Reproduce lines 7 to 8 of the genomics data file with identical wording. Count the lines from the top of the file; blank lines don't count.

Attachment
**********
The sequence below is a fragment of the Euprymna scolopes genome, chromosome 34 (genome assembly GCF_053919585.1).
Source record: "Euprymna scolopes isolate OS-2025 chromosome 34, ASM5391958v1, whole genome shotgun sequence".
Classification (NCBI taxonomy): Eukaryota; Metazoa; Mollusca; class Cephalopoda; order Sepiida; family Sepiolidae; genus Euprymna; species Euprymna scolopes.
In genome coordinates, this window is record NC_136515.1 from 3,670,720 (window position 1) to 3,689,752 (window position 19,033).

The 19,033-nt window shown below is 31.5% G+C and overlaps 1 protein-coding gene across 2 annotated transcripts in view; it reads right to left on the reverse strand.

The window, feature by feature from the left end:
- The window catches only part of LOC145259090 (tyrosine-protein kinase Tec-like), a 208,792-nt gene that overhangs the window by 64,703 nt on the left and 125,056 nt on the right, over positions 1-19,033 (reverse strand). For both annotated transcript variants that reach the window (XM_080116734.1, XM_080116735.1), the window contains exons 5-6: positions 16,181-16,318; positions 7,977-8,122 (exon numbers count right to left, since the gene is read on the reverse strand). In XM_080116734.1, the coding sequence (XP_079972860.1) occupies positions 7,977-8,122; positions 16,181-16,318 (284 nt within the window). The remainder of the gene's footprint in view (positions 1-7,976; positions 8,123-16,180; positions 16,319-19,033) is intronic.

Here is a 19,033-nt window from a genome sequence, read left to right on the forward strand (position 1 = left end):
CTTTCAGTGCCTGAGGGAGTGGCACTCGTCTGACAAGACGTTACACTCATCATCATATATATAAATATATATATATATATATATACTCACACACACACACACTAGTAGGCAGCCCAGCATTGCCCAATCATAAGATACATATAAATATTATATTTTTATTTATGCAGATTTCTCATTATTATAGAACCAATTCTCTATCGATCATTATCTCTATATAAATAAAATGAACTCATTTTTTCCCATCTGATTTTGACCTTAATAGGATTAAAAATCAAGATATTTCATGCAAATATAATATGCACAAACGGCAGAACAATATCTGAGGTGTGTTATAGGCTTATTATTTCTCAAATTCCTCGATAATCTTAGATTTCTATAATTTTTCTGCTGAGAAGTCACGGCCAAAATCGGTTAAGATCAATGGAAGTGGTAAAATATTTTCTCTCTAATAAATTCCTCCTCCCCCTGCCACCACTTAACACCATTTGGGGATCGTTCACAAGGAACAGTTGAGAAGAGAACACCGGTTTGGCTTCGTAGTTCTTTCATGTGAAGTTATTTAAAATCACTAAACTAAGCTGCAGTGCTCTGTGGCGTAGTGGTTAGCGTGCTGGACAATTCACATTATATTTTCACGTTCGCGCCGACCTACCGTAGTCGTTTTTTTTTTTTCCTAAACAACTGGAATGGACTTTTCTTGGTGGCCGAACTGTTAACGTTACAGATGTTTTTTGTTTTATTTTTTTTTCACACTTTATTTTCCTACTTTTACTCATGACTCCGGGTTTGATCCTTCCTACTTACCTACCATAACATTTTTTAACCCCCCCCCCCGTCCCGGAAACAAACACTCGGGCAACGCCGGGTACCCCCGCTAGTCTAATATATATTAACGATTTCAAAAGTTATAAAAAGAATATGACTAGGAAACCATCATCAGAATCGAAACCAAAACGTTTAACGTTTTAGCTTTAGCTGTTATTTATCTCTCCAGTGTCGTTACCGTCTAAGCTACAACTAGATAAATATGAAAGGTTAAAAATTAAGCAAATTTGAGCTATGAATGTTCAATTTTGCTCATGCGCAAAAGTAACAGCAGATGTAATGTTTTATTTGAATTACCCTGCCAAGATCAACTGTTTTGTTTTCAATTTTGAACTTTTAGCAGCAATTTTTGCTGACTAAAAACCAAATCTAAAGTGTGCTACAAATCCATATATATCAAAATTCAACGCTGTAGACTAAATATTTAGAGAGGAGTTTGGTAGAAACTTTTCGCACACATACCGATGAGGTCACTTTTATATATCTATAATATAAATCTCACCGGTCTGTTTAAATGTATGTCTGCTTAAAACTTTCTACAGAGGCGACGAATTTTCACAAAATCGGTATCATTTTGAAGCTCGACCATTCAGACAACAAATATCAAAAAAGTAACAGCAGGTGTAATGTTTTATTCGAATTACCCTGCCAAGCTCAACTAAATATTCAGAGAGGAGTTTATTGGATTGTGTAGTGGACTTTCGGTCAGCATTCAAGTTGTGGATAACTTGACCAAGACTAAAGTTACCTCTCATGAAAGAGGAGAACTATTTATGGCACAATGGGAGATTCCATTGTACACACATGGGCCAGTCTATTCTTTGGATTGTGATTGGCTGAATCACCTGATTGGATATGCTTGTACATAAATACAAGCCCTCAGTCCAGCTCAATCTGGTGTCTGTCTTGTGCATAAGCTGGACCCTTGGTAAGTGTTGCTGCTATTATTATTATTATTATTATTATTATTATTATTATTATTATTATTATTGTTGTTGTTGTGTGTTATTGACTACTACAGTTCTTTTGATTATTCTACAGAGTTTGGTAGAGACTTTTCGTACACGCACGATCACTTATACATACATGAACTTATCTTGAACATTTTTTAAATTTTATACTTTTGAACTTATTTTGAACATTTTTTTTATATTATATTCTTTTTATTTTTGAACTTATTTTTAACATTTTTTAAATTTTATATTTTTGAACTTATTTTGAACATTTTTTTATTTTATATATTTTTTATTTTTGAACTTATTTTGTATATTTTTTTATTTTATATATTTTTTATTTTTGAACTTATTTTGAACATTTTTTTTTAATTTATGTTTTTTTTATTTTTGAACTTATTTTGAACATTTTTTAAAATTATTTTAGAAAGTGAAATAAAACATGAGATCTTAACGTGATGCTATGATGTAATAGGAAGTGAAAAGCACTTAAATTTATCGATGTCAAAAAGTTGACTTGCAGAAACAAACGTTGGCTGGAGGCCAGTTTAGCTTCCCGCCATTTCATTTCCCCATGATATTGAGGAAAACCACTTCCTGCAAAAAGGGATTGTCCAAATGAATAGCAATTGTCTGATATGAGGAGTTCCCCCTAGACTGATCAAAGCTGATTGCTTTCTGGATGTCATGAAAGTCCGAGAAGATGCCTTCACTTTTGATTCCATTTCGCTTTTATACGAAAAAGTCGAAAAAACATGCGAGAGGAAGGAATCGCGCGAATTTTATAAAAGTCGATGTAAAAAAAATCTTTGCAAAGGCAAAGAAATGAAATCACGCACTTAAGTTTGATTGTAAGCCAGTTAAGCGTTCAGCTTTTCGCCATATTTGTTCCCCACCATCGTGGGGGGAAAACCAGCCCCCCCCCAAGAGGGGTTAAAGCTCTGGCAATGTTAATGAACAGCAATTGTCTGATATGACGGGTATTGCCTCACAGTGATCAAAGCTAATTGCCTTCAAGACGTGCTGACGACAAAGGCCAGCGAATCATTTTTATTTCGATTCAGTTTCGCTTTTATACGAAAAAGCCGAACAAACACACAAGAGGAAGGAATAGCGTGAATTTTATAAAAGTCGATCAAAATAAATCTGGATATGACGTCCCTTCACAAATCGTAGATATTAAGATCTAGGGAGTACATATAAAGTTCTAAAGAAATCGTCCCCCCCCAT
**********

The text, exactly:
- The window catches only part of LOC145259090 (tyrosine-protein kinase Tec-like), a 208,792-nt gene that overhangs the window by 64,703 nt on the left and 125,056 nt on the right, over positions 1-19,033 (reverse strand). For both annotated transcript variants that reach the window (XM_080116734.1, XM_080116735.1), the window contains exons 5-6: positions 16,181-16,318; positions 7,977-8,122 (exon numbers count right to left, since the gene is read on the reverse strand). In XM_080116734.1, the coding sequence (XP_079972860.1) occupies positions 7,977-8,122; positions 16,181-16,318 (284 nt within the window). The remainder of the gene's footprint in view (positions 1-7,976; positions 8,123-16,180; positions 16,319-19,033) is intronic.

Here is a 19,033-nt window from a genome sequence, read left to right on the forward strand (position 1 = left end):